The debut last week of “Rock Band” from MTV and EA has turned the holiday shopping season into the staging ground for an historic battle of the music video game bands, with “Rock Band” going up against the current industry heavyweight, Activision’s “Guitar Hero III.”
The competition will be steep, with “Rock Band” the underdog entering a market in which “Guitar Hero III” has already rang up US$115 million in sales in the first seven days following its launch in October.
The Same, but Different
If the two titles seem as though they were cast from the same mold, it’s because both were created by Harmonix Music System, which released the “Guitar Hero” and “Guitar Hero II” games through a deal with Red Octane in 2005 and 2006, respectively. When MTV Networks purchased Harmonix in September 2006, Activision, which acquired Red Octane in 2006 and owned the rights to the title, decided to keep working on music games and sought out Neversoft to develop the third installation of the series.
While the games are based on the same musical dexterity, one major differentiator between the two titles is the style of game play they offer users.
The game play for both titles centers on the ability of players to accurately “perform” music. However, “Guitar Hero III” features one type of instrument — a controller shaped like a guitar. The player hits buttons on the controller in sequence with the music as prerecorded tracks keep the pace with other sounds like drums and vocals.
“Rock Band” doubles as a single- or multi-player game by giving users the option of playing guitar, the drums or singing. To win at “Rock Band,” gamers can play a faux Fender Stratocaster guitar, sing a song — a la karaoke — in tune and with the correct words, or hit the beat by drumming in time with the music.
“The games are different insofar as you cannot put a ‘band’ together with ‘Guitar Hero [III],’ but can play solo on ‘Rock Band.’ So in essence, ‘Rock Band’ contains a game play experience similar to ‘Guitar Hero [III]’ within the game,” said Michael Pachter, a Wedbush Morgan analyst.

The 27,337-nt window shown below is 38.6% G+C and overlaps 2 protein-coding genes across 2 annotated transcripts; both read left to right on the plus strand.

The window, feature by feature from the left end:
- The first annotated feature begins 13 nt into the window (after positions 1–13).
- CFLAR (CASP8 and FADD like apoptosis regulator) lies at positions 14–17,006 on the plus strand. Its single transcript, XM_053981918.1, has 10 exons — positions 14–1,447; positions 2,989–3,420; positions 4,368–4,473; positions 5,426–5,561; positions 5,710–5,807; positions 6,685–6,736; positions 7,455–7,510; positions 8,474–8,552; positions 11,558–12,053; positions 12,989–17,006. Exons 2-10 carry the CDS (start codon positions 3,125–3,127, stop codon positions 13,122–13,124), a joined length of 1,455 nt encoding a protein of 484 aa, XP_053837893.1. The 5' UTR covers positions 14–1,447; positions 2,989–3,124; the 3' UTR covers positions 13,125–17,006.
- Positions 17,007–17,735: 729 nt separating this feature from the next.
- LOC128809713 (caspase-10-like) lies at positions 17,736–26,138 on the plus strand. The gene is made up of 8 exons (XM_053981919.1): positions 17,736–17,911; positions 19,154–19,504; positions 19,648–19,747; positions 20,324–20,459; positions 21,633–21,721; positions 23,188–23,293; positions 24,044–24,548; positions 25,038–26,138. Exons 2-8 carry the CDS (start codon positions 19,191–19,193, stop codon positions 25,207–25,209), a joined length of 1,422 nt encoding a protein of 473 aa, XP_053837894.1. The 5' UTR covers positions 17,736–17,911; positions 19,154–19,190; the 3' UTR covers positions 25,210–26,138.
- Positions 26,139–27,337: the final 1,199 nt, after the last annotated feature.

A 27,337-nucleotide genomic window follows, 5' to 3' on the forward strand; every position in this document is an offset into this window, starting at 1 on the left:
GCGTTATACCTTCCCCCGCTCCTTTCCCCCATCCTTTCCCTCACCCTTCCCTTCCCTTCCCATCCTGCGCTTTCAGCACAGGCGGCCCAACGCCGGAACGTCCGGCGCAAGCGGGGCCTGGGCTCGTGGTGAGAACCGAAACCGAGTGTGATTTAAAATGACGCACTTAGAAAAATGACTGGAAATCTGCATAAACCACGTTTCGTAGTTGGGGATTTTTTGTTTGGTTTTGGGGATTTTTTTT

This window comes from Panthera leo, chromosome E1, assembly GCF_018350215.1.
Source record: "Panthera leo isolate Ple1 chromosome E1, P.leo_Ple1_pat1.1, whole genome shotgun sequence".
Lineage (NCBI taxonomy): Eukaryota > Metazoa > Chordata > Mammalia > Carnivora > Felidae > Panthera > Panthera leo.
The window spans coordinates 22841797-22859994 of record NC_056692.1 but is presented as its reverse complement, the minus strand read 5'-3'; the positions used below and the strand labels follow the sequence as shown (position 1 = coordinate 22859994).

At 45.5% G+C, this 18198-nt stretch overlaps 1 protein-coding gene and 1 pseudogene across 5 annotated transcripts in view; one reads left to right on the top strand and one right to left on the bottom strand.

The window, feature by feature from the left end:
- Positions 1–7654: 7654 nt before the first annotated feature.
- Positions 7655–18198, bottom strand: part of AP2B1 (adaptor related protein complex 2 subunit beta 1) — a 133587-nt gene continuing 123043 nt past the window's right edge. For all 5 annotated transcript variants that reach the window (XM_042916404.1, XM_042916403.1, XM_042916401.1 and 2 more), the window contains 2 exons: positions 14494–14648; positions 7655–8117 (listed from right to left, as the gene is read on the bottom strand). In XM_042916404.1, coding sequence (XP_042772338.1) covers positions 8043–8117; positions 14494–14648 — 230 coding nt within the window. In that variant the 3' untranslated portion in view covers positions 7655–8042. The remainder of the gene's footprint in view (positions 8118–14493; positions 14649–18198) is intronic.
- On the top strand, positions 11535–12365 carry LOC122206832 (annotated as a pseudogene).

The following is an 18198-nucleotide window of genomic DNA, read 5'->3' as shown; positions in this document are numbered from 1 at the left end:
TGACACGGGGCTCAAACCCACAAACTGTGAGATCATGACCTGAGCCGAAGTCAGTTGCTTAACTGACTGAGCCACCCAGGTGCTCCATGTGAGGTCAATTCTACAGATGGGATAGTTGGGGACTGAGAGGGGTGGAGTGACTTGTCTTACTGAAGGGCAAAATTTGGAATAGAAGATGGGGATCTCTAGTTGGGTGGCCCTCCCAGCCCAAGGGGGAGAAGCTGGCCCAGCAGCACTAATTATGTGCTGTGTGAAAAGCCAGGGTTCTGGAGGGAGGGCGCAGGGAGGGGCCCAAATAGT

“The demographic is similar, but ‘Rock Band’ is collaborative — you can play solo, but it’s designed as a group game. And ‘Guitar Hero’ is generally solo — you can play with one other [person], but again, it’s designed as a solo game,” he told TechNewsWorld.
Price, of course, is always a big decider for consumers. Gift givers and gamers looking for a bargain could be more attracted to “Guitar Hero III.” The $99 price includes a guitar controller and game disc with more than 70 songs.
To enjoy the full “Rock Band” experience, consumers will have to shell out up to $170 for a bundle including all three peripherals — the guitar, drums and microphone — and a disc containing more than 45 tracks.
“On an apples-apples basis, Guitar Hero is $99 and Rock Band is $169. Last time I checked, that’s $70,” Pachter explained. “It’s significant enough of a difference to discourage someone from buying ‘Rock Band’ unless they want the group experience. Nobody in their right mind would buy ‘Rock Band’ to play guitar only.
“I think that ultimately, ‘Rock Band’ will offer a guitar-disc starter bundle for $99, and the games will be competitive on both price and game play. Cheap consumers will buy ‘Guitar Hero,’ profligate spenders will buy ‘Rock Band,'” he continued.
However, to add new songs to their lists of playable tunes, gamers will have to purchase a three-song bundle for “Guitar Hero” while “Rock Band” owners can simply download single tracks at $1.99 per song. In the long run, though, Pachter said he expects that “Guitar Hero” will also offer single downloads.
“The individual track download is smart, as it gives consumers greater choice. I’ve been confused by Guitar Hero’s three-song bundles, and think that they will eventually give way to single tracks for $1.99,” he concluded.